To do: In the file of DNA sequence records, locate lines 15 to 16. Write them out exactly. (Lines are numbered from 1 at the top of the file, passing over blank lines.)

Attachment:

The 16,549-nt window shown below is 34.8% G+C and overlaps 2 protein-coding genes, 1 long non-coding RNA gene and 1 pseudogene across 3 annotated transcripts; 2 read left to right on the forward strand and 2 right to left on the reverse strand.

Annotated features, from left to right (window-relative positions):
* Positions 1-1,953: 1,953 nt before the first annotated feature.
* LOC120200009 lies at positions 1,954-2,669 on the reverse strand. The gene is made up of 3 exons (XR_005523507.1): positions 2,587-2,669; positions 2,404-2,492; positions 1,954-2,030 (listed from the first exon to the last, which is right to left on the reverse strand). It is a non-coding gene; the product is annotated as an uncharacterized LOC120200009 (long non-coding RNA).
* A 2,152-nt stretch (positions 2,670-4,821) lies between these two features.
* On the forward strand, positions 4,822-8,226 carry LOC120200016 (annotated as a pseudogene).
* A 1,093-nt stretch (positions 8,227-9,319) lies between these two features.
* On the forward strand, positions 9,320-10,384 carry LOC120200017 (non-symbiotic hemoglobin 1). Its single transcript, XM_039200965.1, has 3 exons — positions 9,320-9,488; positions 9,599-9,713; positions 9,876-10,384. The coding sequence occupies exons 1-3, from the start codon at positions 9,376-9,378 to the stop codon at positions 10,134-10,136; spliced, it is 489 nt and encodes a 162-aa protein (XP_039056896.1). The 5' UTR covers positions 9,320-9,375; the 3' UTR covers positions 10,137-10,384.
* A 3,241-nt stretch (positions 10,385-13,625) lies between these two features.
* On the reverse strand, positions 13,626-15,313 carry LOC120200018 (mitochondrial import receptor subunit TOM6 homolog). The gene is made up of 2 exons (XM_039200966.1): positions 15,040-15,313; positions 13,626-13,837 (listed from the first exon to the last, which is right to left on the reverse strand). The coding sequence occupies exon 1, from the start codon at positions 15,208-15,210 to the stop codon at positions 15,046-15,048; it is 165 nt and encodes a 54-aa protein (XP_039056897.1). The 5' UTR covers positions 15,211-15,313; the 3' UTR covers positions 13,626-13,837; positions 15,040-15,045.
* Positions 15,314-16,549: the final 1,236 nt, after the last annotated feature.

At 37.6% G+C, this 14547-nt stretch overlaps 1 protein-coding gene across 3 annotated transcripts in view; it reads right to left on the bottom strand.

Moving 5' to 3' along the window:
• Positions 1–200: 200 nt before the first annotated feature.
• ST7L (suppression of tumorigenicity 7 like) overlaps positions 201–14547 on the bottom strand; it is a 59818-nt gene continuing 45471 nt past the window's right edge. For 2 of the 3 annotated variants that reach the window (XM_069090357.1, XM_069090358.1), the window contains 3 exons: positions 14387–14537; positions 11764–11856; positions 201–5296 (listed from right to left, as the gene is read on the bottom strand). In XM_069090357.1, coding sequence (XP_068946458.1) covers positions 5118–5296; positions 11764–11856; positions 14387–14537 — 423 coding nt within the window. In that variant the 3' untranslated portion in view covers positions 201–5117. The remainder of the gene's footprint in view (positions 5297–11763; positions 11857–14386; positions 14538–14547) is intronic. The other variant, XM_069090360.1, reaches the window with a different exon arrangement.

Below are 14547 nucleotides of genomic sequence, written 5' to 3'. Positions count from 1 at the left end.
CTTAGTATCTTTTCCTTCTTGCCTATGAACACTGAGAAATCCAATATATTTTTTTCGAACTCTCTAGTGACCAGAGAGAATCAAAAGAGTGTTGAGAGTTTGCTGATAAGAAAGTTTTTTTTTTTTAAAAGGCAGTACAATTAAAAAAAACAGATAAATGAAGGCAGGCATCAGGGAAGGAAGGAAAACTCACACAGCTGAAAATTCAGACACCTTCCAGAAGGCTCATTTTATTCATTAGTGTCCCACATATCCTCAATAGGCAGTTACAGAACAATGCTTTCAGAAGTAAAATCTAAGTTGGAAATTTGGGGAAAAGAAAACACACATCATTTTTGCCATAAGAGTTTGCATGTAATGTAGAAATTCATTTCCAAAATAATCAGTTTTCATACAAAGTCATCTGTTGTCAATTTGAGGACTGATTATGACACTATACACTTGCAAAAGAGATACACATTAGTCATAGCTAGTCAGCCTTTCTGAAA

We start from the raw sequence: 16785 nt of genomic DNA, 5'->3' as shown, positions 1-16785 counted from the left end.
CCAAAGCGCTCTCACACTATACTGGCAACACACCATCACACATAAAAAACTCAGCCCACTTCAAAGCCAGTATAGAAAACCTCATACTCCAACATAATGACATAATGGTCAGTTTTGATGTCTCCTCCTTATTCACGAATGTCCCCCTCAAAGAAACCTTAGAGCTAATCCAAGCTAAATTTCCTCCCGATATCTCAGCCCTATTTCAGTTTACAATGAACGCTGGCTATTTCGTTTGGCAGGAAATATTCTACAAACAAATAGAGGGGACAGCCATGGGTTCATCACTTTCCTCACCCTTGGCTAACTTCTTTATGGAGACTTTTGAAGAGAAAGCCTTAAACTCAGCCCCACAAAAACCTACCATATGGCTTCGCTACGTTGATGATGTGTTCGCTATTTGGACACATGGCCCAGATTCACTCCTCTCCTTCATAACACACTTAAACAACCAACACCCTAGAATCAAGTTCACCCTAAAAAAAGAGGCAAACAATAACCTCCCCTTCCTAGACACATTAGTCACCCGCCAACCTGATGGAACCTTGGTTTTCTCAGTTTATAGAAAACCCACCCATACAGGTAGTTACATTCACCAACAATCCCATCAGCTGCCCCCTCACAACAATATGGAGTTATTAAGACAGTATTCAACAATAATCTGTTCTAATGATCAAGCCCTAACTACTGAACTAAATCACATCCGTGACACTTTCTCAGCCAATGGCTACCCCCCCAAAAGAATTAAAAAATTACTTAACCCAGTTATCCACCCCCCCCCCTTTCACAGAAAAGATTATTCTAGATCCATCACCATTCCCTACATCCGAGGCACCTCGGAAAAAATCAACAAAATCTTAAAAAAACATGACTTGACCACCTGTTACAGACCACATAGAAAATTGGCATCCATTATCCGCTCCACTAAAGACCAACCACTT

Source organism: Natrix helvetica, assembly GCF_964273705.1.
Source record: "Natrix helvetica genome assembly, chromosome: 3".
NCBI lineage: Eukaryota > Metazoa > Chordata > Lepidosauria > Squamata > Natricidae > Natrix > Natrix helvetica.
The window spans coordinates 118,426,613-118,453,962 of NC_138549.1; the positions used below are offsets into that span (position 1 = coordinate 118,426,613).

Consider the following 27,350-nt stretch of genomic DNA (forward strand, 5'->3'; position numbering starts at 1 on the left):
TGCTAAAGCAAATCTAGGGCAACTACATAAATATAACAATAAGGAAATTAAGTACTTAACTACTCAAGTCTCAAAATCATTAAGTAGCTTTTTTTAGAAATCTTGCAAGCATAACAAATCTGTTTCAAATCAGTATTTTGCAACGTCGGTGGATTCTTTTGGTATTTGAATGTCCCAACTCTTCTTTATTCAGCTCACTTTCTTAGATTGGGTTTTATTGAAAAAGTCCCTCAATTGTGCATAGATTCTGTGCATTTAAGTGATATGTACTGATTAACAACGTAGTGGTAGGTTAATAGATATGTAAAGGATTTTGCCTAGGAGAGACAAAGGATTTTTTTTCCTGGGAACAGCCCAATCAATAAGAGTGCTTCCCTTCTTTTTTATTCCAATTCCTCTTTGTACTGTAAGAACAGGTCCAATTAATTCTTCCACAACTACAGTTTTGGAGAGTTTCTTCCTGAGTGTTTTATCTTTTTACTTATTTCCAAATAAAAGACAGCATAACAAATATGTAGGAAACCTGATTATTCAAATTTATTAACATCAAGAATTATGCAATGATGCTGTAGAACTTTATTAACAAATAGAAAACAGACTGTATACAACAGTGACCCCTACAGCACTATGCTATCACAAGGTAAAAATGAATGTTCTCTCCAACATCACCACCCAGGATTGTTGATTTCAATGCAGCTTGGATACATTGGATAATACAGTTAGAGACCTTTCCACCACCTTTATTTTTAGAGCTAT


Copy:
• ST7L (suppression of tumorigenicity 7 like) overlaps positions 201–14547 on the bottom strand; it is a 59818-nt gene continuing 45471 nt past the window's right edge. For 2 of the 3 annotated variants that reach the window (XM_069090357.1, XM_069090358.1), the window contains 3 exons: positions 14387–14537; positions 11764–11856; positions 201–5296 (listed from right to left, as the gene is read on the bottom strand). In XM_069090357.1, coding sequence (XP_068946458.1) covers positions 5118–5296; positions 11764–11856; positions 14387–14537 — 423 coding nt within the window. In that variant the 3' untranslated portion in view covers positions 201–5117. The remainder of the gene's footprint in view (positions 5297–11763; positions 11857–14386; positions 14538–14547) is intronic. The other variant, XM_069090360.1, reaches the window with a different exon arrangement.

Below are 14547 nucleotides of genomic sequence, written 5' to 3'. Positions count from 1 at the left end.